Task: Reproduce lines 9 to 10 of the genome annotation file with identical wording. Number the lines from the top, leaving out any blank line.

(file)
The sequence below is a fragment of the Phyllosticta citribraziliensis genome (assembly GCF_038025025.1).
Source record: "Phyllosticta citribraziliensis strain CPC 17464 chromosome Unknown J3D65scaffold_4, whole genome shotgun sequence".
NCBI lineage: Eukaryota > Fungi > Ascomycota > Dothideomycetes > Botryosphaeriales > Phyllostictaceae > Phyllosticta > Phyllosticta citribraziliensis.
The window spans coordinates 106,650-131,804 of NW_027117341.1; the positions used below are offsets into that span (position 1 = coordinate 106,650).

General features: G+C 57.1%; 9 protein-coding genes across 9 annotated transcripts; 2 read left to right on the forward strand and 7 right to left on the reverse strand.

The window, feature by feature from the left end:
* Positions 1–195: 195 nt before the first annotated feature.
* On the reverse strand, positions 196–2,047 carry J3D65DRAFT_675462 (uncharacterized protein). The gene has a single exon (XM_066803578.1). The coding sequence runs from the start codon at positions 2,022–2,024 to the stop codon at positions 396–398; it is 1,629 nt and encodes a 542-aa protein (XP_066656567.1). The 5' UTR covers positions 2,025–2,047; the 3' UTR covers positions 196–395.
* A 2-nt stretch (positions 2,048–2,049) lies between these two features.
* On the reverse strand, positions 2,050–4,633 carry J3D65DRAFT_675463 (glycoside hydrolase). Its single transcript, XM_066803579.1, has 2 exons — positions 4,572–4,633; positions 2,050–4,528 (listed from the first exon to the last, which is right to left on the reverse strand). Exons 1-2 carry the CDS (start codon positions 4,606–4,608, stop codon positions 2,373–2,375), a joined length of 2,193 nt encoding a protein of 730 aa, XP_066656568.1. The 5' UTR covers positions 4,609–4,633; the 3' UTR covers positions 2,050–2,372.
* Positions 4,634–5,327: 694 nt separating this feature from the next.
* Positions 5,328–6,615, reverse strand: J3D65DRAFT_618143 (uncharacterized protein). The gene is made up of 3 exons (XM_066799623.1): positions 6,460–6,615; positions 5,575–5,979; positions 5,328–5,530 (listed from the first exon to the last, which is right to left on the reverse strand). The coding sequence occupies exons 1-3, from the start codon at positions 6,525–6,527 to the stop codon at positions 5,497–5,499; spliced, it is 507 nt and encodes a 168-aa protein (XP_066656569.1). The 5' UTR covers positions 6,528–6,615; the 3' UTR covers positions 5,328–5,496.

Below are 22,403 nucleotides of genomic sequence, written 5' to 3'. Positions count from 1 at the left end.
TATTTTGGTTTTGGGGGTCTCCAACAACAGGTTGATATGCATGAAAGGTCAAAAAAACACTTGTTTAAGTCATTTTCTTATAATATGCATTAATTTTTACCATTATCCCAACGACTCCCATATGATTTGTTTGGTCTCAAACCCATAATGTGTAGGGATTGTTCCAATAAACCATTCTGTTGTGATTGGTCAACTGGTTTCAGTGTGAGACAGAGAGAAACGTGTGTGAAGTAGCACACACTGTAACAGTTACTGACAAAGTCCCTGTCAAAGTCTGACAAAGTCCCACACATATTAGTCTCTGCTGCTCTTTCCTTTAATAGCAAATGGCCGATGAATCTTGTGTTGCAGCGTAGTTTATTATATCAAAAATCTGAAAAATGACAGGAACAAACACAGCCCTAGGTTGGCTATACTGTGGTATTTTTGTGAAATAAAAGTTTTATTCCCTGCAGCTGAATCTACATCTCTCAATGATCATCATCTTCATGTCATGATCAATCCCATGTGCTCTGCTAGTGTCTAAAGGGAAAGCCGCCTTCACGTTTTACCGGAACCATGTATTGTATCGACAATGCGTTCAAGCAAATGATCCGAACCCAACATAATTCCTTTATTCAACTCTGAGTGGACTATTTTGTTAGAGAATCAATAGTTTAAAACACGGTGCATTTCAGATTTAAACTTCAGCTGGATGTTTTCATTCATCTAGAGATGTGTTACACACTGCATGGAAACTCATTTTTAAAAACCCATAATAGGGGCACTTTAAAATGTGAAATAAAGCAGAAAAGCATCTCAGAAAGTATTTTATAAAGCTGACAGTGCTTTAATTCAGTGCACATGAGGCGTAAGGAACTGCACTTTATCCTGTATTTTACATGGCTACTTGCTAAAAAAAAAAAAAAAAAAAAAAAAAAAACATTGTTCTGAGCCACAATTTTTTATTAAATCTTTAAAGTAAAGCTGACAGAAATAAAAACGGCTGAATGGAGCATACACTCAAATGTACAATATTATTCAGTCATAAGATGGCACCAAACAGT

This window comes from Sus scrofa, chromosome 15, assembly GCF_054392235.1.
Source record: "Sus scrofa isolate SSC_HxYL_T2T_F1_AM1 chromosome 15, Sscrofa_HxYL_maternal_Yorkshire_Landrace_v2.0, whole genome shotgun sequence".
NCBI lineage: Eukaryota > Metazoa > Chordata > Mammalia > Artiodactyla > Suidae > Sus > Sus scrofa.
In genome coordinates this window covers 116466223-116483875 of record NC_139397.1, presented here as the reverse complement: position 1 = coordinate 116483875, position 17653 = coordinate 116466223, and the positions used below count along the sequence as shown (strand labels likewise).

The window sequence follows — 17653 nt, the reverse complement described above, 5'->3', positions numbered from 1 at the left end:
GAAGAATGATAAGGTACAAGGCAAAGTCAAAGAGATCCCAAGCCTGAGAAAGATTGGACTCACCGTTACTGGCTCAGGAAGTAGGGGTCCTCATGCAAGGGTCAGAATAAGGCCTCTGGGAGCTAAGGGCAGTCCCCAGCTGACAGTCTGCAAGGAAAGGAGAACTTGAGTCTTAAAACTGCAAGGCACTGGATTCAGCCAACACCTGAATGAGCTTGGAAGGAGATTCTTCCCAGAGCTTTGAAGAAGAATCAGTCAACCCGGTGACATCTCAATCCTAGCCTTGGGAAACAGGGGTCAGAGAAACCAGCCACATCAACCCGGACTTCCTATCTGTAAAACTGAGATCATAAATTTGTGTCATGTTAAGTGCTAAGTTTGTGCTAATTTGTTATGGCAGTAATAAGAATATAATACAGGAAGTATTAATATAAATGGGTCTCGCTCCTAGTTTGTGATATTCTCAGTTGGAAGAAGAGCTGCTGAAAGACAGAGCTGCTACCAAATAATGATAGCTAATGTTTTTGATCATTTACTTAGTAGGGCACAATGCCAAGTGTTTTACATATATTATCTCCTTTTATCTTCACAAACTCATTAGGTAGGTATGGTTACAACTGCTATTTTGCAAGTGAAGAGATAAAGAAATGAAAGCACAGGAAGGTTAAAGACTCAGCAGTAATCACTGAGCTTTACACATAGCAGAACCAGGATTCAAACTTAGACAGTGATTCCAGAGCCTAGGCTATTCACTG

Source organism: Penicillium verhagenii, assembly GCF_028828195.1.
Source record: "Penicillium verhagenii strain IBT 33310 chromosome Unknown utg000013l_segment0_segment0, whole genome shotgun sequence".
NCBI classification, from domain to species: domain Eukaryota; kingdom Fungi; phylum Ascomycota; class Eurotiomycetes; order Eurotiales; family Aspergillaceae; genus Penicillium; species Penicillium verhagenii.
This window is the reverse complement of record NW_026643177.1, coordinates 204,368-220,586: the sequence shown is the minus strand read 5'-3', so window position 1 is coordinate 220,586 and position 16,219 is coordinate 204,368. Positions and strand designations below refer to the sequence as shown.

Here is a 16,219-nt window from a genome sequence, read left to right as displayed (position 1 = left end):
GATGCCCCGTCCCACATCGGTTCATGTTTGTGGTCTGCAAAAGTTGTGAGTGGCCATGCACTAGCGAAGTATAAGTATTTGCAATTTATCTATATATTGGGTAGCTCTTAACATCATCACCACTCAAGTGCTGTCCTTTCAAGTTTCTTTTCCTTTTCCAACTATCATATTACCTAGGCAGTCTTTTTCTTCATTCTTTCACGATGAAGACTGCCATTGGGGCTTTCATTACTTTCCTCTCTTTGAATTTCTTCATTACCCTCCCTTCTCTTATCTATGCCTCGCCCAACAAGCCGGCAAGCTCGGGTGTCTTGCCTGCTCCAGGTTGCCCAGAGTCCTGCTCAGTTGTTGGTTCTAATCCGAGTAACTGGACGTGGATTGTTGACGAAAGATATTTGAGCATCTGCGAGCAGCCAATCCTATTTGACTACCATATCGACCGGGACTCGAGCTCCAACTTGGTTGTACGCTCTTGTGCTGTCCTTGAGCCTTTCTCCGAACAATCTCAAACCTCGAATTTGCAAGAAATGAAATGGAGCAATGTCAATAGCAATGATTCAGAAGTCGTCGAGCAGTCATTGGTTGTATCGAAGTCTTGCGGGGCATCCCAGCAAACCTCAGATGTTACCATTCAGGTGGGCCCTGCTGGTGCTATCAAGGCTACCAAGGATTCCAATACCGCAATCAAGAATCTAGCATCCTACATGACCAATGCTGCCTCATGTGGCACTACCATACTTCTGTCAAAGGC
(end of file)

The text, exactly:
* A 2-nt stretch (positions 2,048–2,049) lies between these two features.
* On the reverse strand, positions 2,050–4,633 carry J3D65DRAFT_675463 (glycoside hydrolase). Its single transcript, XM_066803579.1, has 2 exons — positions 4,572–4,633; positions 2,050–4,528 (listed from the first exon to the last, which is right to left on the reverse strand). Exons 1-2 carry the CDS (start codon positions 4,606–4,608, stop codon positions 2,373–2,375), a joined length of 2,193 nt encoding a protein of 730 aa, XP_066656568.1. The 5' UTR covers positions 4,609–4,633; the 3' UTR covers positions 2,050–2,372.